YP Letters: Education is a right not a privilege

Is education under-funded?
Is education under-funded?
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From: John G Davies, Alma Terrace, East Morton, Keighley.

BY saying “it is a real privilege for parents to be able to have free education for their children up to 18”, your columnist GP Taylor is adopting a consummerist morality. This is what caused the Tipton situation “If you don’t pay, you can’t have”.

A free education is not a privilege. On the contrary, it is a right. The Government’s duty in a democratic society is to provide an effective education for all its citizens, so they can participate effectively in that society.

Furthermore, opining that “too many years of unfettered immigration have put a massive strain on education budgets”, he is distorting the situation.

The chief cause is the Government refusing to fund education properly, under the banner of “austerity”, while it can afford to give tax breaks to the well-off and allow the rich to avoid paying their dues.

How many pencils and rubbers would Philip Green’s yacht buy?

A tide of nonsense

From: Bryan Burgess, Birch Drive, Willerby, Hull.

IN January 1967, Enoch Powell, then president of the Young Conservative Movement, said in a message to a Young Conservatives Conference at Carshalton that he felt he was watching the nation slowly suffocated with nonsense.

“The more obvious the nonsense, the greater the relish with which Ministers ladle it out – nonsense about prices, incomes, profits, productivity, investment.” Mr Powell, who was the then Shadow Defence Secretary, added: “Only this week I heard a Labour Minister tell a gathering of businessmen that although the national plan could not now be carried out, it was invaluable nonetheless.”

At the same time, Prime Minister Harold Wilson was visiting Paris to convince President de Gaulle, and to sweep aside doubts, of his own belief that he envisaged Britain’s future as a member of the European Economic Community.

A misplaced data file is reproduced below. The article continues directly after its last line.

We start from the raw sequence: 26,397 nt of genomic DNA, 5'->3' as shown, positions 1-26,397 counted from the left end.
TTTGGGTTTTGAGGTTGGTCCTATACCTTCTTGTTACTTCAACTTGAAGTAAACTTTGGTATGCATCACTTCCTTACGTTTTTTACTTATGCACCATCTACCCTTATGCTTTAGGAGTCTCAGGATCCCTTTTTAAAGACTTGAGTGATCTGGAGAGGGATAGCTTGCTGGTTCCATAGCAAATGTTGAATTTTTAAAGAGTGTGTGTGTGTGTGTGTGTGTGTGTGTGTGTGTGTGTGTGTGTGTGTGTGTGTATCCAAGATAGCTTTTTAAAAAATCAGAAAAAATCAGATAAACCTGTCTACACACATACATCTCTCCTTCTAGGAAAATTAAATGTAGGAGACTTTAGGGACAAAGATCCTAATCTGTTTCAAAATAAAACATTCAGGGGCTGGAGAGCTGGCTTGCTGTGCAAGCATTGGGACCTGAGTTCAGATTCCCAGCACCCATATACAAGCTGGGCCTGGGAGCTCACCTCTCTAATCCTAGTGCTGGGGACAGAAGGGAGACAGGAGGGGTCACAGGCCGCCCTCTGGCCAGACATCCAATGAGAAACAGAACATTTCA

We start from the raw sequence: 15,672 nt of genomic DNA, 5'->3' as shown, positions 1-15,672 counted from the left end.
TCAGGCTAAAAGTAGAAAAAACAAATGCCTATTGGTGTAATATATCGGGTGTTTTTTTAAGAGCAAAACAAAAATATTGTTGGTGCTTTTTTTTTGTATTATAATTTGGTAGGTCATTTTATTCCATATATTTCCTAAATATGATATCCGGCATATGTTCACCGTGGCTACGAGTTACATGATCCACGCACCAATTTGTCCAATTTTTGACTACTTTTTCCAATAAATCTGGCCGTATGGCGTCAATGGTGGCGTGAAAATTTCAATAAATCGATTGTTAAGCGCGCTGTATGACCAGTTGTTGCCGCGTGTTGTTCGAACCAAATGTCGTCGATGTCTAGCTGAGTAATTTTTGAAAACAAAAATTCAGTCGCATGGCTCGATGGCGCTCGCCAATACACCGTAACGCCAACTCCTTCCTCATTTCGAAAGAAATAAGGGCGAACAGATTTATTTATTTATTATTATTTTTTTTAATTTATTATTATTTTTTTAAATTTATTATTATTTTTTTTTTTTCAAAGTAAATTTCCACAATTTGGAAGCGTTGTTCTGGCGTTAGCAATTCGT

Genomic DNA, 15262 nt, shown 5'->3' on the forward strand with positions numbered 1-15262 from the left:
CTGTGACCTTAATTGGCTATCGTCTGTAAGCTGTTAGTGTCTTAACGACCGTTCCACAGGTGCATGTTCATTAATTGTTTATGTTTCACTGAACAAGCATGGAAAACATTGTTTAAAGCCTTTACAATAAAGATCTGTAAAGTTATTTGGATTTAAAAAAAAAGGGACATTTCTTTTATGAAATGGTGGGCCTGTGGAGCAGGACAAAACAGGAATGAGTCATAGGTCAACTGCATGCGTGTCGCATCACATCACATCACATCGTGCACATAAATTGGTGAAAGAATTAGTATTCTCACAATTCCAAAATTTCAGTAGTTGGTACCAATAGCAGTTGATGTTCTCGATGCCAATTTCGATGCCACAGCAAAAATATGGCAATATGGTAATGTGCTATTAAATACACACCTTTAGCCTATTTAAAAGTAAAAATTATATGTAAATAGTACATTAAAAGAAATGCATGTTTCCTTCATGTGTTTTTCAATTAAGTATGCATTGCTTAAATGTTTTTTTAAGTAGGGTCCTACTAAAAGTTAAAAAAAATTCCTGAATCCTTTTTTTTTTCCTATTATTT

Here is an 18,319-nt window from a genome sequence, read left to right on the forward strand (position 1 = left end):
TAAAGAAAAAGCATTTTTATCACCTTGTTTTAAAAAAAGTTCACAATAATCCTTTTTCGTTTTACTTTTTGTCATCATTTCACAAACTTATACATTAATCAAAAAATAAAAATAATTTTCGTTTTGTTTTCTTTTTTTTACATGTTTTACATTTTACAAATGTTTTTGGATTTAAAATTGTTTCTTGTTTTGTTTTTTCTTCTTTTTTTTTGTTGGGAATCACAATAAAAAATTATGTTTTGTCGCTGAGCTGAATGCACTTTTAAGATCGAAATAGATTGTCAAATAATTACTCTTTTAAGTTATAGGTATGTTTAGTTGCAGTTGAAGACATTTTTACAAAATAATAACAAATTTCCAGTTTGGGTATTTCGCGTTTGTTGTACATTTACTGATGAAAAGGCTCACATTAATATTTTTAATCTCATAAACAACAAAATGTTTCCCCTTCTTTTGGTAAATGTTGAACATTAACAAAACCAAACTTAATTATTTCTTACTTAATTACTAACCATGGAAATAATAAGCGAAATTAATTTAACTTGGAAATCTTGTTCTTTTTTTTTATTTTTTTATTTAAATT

Hasn’t changed much, has it?

Missed rail opportunity

From: Stewart Arnold, Leader, the Yorkshire Party, Meltham, Holmfirth.

I AM pleased to see the plans for a huge investment in the Yorkshire’s transport infrastructure announced by Transport for the North. We welcome the report.

We do feel though that this could have gone further. Rural bus services, for example, hardly feature. Also, one thing that we have been pressing for (that has been so successful in Scotland where they have control of their own transport matters) is the repopening of long-closed rail lines.

That the policy paper did not consider reopening the Hull to York line via Beverley, for example, was a disappointment.

Doorstep brainwave

From: Andrew Suter, Station Road, Ampleforth, York.

I REFER to the recent debate about the doorstep delivery of milk to households in the UK.

One of the reasons I stopped having milk delivered was due to the lack of refrigeration while it sits on the doorstep, even if screened in really hot weather.

Surely it isn’t beyond the wit of some entrepreneur to manufacture either a rechargeable or solar-powered mini fridge capable of accomodating three or four pints of milk at a reasonable price?

Test that saves lives

From: Hilary Andrews, Nursery Lane, Leeds.

HAVING worked in Sexual Health for many years, I fully appreciate the need for women to take up cervical screening (The Yorkshire Post, January 22).

You suggest it is because of embarrassment. I found that many Muslim women felt that it was unseemly to be examined in an intimate area. Maybe this explains why there is such a low uptake in West Yorkshire.

A concerted effort should be made to address this problem as cervical cancer, if caught early, is completely curable.

Airport fails to take off

From: Michael Ross, Weeton Lane, Dunkeswick.

LEEDS Bradford Airport needs far more than a rebranding and a new logo (The Yorkshire Post, January 23). It needs an almost total re-think.

It has changed little from the toytown Yeadon Airport mentality it had when I flew to London on the BKS Airline DC3 in the 1950s.

Defence profligacy

From: JKM Krawiec, Station Road, North Thoresby.

THE pleas for more defence resources would have far more resonance if the Ministry of Defence got its procurement process in order. Its record of overspending on defence contracts has been abysmal.

If it had been even as half efficient as it should. it would have billions to spend elsewhere.

Mining for new energy

From: Betty Henry, Larchfield Road, Doncaster.

GOOD luck to the projected scheme in Caerau, South Wales, to extract ground heat from water in an old mine shaft (The Yorkshire Post, January 19).

If this works as hoped and becomes financially viable, we’ve a lot of disused mines in Yorkshire.